Baker sources his corn locally and employs more than 150 people. And there are tangential economic impacts — such as the glass jars and paper labels he buys for his spirits from local producers and the truck drivers paid to deliver the goods. The packaging is decidedly simple: glass mason jars, in which moonshine was traditionally served, celebrating the ritual of ‘passing the jar’ round at gatherings of family and friends. 

As for Baker’s hopes to marry tourism with moonshine heritage, the proof is in the dozens of tourists sitting in rocking chairs outside Ole Smoky’s bottle shop on Gatlinburg’s main street, toe-tapping to the daily bluegrass band — no purchase necessary. Inside, hordes of people crowd the tasting room. Baker has created one of America’s most visited distilleries, distributing to 49 states.

For moonshine proponents such as Massey, Ole Smoky’s success is the ultimate payoff. "Just look at Ole Smoky,’ he says. "They have more tourists coming through their craft distillery than Jack Daniel’s in Lynchburg."

Amy Guttman is a writer at Spears. This piece first appeared in Spear's Magazine.

"Moonshiners are united in a solid mistrust of the government". Photograph: Getty Images

This is a story from the team at Spears magazine.

Photo: Getty Images
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The hidden crisis in the National Health Service

Hospitals are no longer safe places for their staff, warns Simon Danczuk.

It feels as though not a week can pass without the media warning of a fresh “crisis in the NHS”.

But while funding shortages and the impending junior doctor strike are rightly cause for concern, another major crisis is going largely unnoticed.

Figures show that 43 per cent of A&E staff have been physically assaulted at work. Every eight minutes there is some sort of violent incident in a UK hospital.

This is unacceptable, but unfortunately cases of violence against NHS workers seem to be on the increase while the government turns a blind eye to this problem of its own making.

Plotting a graph would show a startling correlation between insufficient NHS funding and the number of doctors and nurses being attacked. As NHS budgets reach breaking point, so too do many patients.

The issue, which will be highlighted in the documentary A&E: When Patients Attack, which airs tonight on Channel 5 at 10pm, is a national scandal.

Health experts suggest that the problem can be directly linked to longer waiting times and staff cutbacks, leading to growing frustration and tension in A&E and other departments. With winter fast approaching, and the notoriously busy festive season to come, incidents of violence look set to get worse. Nobody, least of all our overworked NHS doctors and nurses, should face the prospect of going to work to be attacked, spat at or insulted.

Based at the Queen Elizabeth in Birmingham, one of the country’s biggest hospitals, When Patients Attack follows a security team which uses uniformed guards and a bank of CCTV monitors to keep hospital staff safe.

The sight of a uniformed private security team in an NHS hospital is visually jarring, it would look more at home in a high-security prison than in a place of care and compassion. But the sad reality is, guards like this are a necessary part of the NHS under a Tory Government.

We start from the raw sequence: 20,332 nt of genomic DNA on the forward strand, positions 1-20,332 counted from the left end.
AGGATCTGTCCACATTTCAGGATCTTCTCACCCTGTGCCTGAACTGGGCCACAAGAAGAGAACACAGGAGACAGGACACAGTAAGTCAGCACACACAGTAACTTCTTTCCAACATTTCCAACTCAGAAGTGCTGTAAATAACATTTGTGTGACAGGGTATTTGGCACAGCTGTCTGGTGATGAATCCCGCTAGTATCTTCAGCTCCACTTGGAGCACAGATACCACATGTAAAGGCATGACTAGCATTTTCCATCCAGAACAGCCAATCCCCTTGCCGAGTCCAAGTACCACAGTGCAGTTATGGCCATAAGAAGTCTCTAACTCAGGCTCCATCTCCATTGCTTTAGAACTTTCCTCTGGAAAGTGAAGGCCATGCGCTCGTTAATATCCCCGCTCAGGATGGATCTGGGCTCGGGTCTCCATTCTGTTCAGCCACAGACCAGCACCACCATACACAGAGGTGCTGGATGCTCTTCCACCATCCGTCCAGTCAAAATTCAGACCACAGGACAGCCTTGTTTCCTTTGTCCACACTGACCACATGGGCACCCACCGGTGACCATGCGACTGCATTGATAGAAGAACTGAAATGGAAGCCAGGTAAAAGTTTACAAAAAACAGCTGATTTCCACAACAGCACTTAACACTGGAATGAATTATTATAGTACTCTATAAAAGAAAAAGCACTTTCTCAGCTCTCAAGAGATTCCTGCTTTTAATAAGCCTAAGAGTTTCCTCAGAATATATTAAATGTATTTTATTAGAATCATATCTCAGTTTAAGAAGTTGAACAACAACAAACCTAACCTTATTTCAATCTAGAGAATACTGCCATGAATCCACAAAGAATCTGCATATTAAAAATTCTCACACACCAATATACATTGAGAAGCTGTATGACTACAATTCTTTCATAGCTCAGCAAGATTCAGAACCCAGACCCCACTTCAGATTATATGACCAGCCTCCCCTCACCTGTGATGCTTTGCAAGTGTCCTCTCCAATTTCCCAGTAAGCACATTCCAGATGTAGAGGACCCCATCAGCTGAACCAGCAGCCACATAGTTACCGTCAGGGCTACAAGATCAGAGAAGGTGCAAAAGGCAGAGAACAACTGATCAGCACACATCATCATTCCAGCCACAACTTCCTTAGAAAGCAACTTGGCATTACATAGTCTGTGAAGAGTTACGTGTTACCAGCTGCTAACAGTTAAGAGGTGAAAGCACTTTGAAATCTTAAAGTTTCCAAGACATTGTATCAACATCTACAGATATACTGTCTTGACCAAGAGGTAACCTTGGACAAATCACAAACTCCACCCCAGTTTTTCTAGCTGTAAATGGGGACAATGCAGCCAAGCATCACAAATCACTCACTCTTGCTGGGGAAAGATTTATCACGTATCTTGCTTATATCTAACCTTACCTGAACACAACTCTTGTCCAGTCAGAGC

A&E centres across the UK, including the one in Rochdale, are being closed or consolidated creating extra journey times for patients and more pressure on those that remain.

But there is a gaping logical flaw here. NHS trusts are spending money, which should be on patient care, on employing security staff to deal with the fallout from cuts in care.

Seeing the level of physical, verbal and racial abuse that doctors and nurses have to endure makes When Patients Attack hard to watch at times. What is clear is that many of the patients featured are not lashing out for some malicious reason, they are vulnerable and bewildered people in need of care.

Many have learning difficulties or mental health problems, others are disorientated or in pain, there are those under the influence of drink or drugs and some just have nowhere else to go. A significant amount on the security team’s time seems to be spent convincing patients who have been discharged to leave the premises.

Here we see a less obvious example of how Conservative cuts are impacting on our NHS. Hospitals are always open and always welcoming. The duty of care means that no one is turned away. As a result, they are filling the void left by homelessness shelters and local government social services.

David Cameron has made much of the Government’s plan to put mental and physical health on an “equal footing”. But this will remain little more than empty rhetoric as long as those suffering from serious and complex mental health issues continue to seek help at A&E because of a lack of any alternative.

It is not just cuts to councils and the health service that have created this epidemic of NHS violence. In my constituency of Rochdale alone, Greater Manchester Police has been forced to withdraw 150 officers from the beat because of budget cuts. Business owners and members of the public have told me that Police response times have increased dramatically since 2010. It is important that violent incidents are diffused as quickly as possible and while an in-house security team is helpful, the additional support of trained Police officers is vital. Each additional minute that NHS staff have to wait for the Police increases the risk that a situation will escalate and become more serious.

Jeremy Hunt speaks of a seven-day-a-week NHS. But these grand plans ring hollow when we see the reality on the ground in the NHS today. This government cannot even guarantee that staff can work without the fear of physical harm. Our doctors and nurses are among the hardest working people in any community. The very least they can expect is to be able to care for us in a comfortable, supportive, and above all safe, environment.


Simon Danczuk is Labour MP for Rochdale